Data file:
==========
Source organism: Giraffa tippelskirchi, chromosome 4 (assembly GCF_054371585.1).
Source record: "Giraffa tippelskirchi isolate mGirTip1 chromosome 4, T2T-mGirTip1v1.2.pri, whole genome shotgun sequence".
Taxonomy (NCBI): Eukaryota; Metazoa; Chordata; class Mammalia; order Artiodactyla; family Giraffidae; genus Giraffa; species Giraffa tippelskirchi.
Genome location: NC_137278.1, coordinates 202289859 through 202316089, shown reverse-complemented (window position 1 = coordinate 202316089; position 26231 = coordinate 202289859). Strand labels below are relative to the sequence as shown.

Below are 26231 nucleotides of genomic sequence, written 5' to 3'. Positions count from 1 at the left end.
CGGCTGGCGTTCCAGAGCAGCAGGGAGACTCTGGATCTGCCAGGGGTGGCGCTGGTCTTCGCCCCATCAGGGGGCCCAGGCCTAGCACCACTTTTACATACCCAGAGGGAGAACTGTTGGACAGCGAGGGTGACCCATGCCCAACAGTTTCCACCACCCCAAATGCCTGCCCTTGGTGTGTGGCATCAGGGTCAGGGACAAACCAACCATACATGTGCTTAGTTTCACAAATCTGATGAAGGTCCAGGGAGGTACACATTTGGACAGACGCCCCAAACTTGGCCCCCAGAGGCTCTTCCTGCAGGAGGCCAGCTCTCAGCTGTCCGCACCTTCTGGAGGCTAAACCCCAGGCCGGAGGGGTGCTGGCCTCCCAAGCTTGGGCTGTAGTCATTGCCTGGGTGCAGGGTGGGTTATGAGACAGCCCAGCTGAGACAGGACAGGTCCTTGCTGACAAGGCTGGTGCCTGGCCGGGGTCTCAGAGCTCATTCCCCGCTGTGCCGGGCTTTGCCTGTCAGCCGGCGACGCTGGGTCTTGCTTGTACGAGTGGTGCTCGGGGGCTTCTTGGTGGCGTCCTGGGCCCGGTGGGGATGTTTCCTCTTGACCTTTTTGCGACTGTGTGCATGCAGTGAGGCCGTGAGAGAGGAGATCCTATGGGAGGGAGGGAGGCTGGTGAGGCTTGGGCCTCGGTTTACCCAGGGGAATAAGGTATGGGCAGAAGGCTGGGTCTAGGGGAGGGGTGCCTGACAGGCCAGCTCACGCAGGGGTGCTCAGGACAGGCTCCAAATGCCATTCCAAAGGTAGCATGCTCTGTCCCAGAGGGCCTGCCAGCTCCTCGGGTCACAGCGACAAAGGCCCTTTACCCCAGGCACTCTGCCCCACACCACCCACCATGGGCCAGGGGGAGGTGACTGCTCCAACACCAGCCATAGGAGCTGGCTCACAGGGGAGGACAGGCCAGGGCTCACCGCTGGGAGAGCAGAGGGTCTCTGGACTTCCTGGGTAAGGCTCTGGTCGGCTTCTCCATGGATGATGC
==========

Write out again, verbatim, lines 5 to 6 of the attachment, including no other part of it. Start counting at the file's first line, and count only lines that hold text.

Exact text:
Below are 26231 nucleotides of genomic sequence, written 5' to 3'. Positions count from 1 at the left end.
CGGCTGGCGTTCCAGAGCAGCAGGGAGACTCTGGATCTGCCAGGGGTGGCGCTGGTCTTCGCCCCATCAGGGGGCCCAGGCCTAGCACCACTTTTACATACCCAGAGGGAGAACTGTTGGACAGCGAGGGTGACCCATGCCCAACAGTTTCCACCACCCCAAATGCCTGCCCTTGGTGTGTGGCATCAGGGTCAGGGACAAACCAACCATACATGTGCTTAGTTTCACAAATCTGATGAAGGTCCAGGGAGGTACACATTTGGACAGACGCCCCAAACTTGGCCCCCAGAGGCTCTTCCTGCAGGAGGCCAGCTCTCAGCTGTCCGCACCTTCTGGAGGCTAAACCCCAGGCCGGAGGGGTGCTGGCCTCCCAAGCTTGGGCTGTAGTCATTGCCTGGGTGCAGGGTGGGTTATGAGACAGCCCAGCTGAGACAGGACAGGTCCTTGCTGACAAGGCTGGTGCCTGGCCGGGGTCTCAGAGCTCATTCCCCGCTGTGCCGGGCTTTGCCTGTCAGCCGGCGACGCTGGGTCTTGCTTGTACGAGTGGTGCTCGGGGGCTTCTTGGTGGCGTCCTGGGCCCGGTGGGGATGTTTCCTCTTGACCTTTTTGCGACTGTGTGCATGCAGTGAGGCCGTGAGAGAGGAGATCCTATGGGAGGGAGGGAGGCTGGTGAGGCTTGGGCCTCGGTTTACCCAGGGGAATAAGGTATGGGCAGAAGGCTGGGTCTAGGGGAGGGGTGCCTGACAGGCCAGCTCACGCAGGGGTGCTCAGGACAGGCTCCAAATGCCATTCCAAAGGTAGCATGCTCTGTCCCAGAGGGCCTGCCAGCTCCTCGGGTCACAGCGACAAAGGCCCTTTACCCCAGGCACTCTGCCCCACACCACCCACCATGGGCCAGGGGGAGGTGACTGCTCCAACACCAGCCATAGGAGCTGGCTCACAGGGGAGGACAGGCCAGGGCTCACCGCTGGGAGAGCAGAGGGTCTCTGGACTTCCTGGGTAAGGCTCTGGTCGGCTTCTCCATGGATGATGC